Heroic run for Games Workshop shares comes under fire

    The miniature army action men who do battle with aliens and orcs in the future are in their 35th-year, about the same age as many of the fans.

    The shares have been on their own epic quest, up ten-fold in five years, a victory mission of which a Space Marine would be proud.

    Today the stock retreated 300p to 9450p in the face of hostile fire, but that still leaves the business valued at a magical £3.1 billion.

    For the year to November sales dipped a little to £191 million, while profits were off by £3.4 million to £88.2 million. That hasn’t stopped the wargame generals from paying a dividend of 100p, up from 80p.

    Kevin Rountree, CEO of Games Workshop, said: “We have proven once again that the Warhammer hobby creates exciting experiences and allows people around the world to come together and have some fun.”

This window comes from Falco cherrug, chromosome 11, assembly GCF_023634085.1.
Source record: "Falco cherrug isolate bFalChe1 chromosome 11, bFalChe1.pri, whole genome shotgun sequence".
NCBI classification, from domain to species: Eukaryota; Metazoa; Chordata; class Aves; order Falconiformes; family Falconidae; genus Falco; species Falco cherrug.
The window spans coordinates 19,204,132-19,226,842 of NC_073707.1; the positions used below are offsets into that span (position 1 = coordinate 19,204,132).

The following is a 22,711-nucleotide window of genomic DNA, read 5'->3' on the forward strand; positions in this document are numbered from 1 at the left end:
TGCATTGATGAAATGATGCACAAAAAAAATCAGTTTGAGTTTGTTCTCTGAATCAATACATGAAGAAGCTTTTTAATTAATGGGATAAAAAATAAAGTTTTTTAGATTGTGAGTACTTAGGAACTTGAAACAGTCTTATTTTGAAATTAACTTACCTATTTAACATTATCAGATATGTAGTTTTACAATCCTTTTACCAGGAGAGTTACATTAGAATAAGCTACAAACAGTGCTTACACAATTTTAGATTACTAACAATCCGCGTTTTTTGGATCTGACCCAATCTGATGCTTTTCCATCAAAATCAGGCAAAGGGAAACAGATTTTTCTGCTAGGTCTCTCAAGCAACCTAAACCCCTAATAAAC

Analysts are worried about supply chain problems and rising costs for freight, shipping and warehouse – logistical problems that face all Warhammer players.

    The cash position also took a body blow from £15.1 million worth of outstanding VAT receipts following Brexit.

    Gemma Boothroyd at Freetrade thinks the warriors have a tactic. She said: “Games Workshop doesn’t only control the design, creation and distribution of its video games, it owns the stores selling them too. That can mean risky business if one part of the supply chain goes awry. In the same breath, vertical integration can be an opportunity if a firm manages problems astutely when they arise.”

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